a type of fiction which self-consciously addresses the devices of fiction.and one of the most common forms of metafiction, and certainly of metafictional romances, is ‘A novel about a person writing a novel’ (both quotations from Wikipedia).
It is the term given to fictional writing which self-consciously and systematically draws attention to its status as an artifact in order to pose questions about the relationship between fiction and reality.
On the listserv we were using the term ‘metaromance’ to describe romances in which one of the characters (usually the heroine), is a writer, and usually the author of a romance. I thought I’d mention the author-characters of the metaromances, so they could take their place alongside the poet-characters discussed by Eric. In that post, Eric mentioned that questions were often asked about possible negative consequences resulting from reading chivalric romances, and he alluded to Cervantes’ Don Quijote, who went mad from reading too many of them, and as a result ended up tilting at windmills. Here’s a picture of Don Quijote in the world of his imagination, surrounded by all the strange creatures and exotic people who inhabit the world of the chivalric romances.
I thought I'd start with Amanda Quick's Reckless. Gabriel Banner, Earl of Wylde, is the anonymous author of The Quest, ‘the most popular book of the Season’ (1997: 24) and Phoebe, the heroine, is Wylde’s anonymous editor and ‘the mysterious backer who had rescued Josiah Lacey’s faltering bookshop and publishing business’ (1997: 24). Both Gabriel and Phoebe are collectors of manuscripts of chivalric tales. The owning, writing and editing of chivalric romances, as well as a shared love of the genre set the hero and heroine on a quest of their own. In the process, it raises the issue of whether Phoebe and other reader of romances and chivalric romances are mad, or at least, naive, to believe in chivalry, love and happy endings to quests. This being a romance novel, not a parody of the chivalric romances, the answer is that they’re not.
Other metafictional works by Quick, The Pirate, The Adventurer and The Cowboy (all from 1990) have been discussed by Pamela Regis (2003). She writes that:
As a romance novel with a heroine who is a romance novelist and a hero who reads one of her books (208), The Pirate is self-referential. This novel points explicitly to its own genre. Krentz uses the romance novels that her character has written to create a perspective - an echo, a mirror, a doubling, an ironic contrast - for the essential romance elements of the actual novel, The Pirate, that we, the readers, are holding in our hands. Through mirroring or echoing an element of the core romance novel, Krentz adds a set of meanings to the actual romance novel, intensifying them, commenting ironically on them, but never actually undercutting them. This generic self-referentiality becomes part of the courtship. (2003: 171)This being the season of conferences for romance authors, though, it's interesting to explore not just how metafiction comments on fiction and the conventions of fiction, but also the ways in which the metaromance can explore issues such as the marketing of novels and what is involved in being a published author. The metaromance aspect of Reckless, for example, touches on issues related to the marketing of romance novels. Phoebe describes The Quest to a potential reader as a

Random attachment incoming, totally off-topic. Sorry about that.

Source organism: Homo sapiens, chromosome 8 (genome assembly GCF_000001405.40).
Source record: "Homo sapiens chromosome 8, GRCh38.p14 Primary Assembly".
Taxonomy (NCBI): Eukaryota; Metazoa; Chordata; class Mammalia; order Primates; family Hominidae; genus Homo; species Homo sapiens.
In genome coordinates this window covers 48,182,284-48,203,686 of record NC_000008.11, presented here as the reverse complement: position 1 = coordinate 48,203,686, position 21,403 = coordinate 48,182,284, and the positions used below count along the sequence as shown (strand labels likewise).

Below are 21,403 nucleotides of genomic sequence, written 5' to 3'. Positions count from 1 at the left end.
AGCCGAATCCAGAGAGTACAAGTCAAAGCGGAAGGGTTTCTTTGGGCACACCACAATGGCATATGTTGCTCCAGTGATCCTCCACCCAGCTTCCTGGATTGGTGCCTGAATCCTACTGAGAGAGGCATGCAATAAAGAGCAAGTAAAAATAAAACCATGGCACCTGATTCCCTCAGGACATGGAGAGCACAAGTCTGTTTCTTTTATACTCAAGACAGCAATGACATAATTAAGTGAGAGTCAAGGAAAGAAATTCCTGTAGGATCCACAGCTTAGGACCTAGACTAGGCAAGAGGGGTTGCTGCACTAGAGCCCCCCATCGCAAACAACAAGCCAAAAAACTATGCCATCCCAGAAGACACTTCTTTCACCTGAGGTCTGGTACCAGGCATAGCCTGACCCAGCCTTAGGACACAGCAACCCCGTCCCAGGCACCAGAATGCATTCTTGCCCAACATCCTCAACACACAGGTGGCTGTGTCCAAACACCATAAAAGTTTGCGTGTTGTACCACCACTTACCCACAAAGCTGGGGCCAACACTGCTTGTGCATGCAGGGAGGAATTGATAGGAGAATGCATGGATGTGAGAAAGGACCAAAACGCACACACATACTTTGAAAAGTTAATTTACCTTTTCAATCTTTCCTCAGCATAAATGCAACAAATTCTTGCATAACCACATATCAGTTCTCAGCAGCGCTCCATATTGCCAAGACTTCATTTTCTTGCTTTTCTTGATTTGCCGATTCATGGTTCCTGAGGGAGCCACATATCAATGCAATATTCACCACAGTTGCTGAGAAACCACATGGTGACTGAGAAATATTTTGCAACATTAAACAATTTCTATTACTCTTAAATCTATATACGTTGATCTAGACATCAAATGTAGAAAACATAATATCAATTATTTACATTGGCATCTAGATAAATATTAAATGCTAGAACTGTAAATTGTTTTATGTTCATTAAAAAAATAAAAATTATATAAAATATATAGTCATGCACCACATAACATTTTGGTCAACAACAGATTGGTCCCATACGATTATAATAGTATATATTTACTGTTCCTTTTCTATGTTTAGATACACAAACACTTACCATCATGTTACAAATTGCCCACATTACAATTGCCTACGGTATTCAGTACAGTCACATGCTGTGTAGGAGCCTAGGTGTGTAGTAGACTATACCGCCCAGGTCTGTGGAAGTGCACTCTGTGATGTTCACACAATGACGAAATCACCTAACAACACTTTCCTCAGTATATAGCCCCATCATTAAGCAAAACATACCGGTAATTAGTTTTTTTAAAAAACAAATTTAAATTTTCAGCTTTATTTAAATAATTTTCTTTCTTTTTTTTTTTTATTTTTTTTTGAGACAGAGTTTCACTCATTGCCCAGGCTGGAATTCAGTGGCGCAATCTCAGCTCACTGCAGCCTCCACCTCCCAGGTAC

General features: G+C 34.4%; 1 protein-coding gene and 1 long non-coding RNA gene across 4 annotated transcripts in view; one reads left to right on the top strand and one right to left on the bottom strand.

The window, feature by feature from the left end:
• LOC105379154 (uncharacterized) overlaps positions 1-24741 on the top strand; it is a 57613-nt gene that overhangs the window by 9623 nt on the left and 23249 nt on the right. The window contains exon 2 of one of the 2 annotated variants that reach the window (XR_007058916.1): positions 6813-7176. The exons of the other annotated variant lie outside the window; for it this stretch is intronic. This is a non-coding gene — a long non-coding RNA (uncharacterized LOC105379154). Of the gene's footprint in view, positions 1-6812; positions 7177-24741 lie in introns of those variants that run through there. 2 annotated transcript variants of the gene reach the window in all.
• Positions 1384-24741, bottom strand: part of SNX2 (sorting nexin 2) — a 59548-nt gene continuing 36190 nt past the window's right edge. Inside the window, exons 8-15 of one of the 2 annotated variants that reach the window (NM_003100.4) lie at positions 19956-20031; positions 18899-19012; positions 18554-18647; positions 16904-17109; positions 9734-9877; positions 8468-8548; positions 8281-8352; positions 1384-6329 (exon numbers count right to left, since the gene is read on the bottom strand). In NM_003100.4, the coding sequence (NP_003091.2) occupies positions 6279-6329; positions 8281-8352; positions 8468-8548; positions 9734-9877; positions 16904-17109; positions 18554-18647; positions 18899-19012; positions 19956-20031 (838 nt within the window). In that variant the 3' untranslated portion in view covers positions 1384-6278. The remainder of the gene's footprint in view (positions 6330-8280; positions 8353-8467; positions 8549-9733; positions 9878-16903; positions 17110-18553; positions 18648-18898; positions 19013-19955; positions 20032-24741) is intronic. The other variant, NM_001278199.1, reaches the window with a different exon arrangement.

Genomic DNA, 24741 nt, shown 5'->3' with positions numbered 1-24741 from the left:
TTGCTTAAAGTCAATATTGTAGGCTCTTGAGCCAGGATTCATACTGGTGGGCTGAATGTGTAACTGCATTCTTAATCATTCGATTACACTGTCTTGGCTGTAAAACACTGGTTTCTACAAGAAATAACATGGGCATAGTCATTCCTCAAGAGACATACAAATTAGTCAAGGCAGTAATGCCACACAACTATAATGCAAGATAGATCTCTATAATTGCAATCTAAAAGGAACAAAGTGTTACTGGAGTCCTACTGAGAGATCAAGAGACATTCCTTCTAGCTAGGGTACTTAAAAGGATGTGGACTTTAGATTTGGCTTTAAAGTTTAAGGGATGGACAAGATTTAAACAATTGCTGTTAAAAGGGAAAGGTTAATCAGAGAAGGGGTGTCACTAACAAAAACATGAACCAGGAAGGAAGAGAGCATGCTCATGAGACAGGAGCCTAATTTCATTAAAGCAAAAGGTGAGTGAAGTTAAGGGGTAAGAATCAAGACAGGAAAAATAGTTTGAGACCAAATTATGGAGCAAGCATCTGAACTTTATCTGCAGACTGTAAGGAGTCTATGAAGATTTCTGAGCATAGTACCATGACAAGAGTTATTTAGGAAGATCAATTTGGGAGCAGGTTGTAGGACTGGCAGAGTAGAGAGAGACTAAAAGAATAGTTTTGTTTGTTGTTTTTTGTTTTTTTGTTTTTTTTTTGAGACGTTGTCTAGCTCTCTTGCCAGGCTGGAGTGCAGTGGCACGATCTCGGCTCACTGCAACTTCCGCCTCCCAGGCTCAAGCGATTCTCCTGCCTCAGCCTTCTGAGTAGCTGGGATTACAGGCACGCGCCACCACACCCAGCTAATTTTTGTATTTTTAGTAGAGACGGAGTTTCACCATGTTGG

novel [which] engages the most lofty of the sensibilities. Very inspiring treatment of the subject of love. You will be especially pleased with its hero. He is even more exciting than one of Mrs. Radcliffe’s heroes (1997: 110)It’s the verbal equivalent of the modern back-cover blurb and I imagine Quick/Krentz would consider this a fairly appropriate description of Reckless itself. Reckless even concludes with a publicity event which will boost sales of the book, though Wylde is a somewhat shy author who has trouble coping with the adulation of his fans: ‘Wylde was very set against being identified as the author of such a successful book. I believe that when it comes to that sort of thing he is rather shy’ (1997: 368). Wylde comments that:
“I do not like this business of being a famous author.”Clearly this is an extremely close editor/author relationship, but the reclusive author’s reluctance to court publicity, and the editor’s desire to have the author meet his/her fans in order to boost sales remind me of comments I’ve read on the blogs and websites of modern romance authors. Here's one such description of writers, from Susan Holloway Scott/Miranda Jarrett on today's blog post at the Word Wenches:
“Nonsense”, Phoebe said. “ [...] Surely you can handle a few admirers on the rare occasion such as tonight.”
“The occasions had better be extremely rare,” Gabriel warned. [...]
“They will be,” Phoebe promised. She gave him a gloating smile. “And just think of what it will do for your career. I’ll wager we shall have to go back to print for another five or six thousand copies after this lot returns to London. Everyone here cannot wait to inform his or her friends of the true identity of the author of The Quest. Lacey’s Bookshop will make another tidy little fortune.” (1997: 369-370)
Writers cherish anonymity. We’re not by nature a glamorous bunch. Books may be considered part of the entertainment industry, but writing is not a performing art. Which is why when we have to “go public” –– whether at a big conference like RWA, or a small book signing at a local store –– the results can be, well, challenging.-----
Quick, Amanda, 1997. Reckless (London: Orion).
Regis, Pamela, 2003. A Natural History of the Romance Novel (Philadelphia: University of Pennsylvania Press).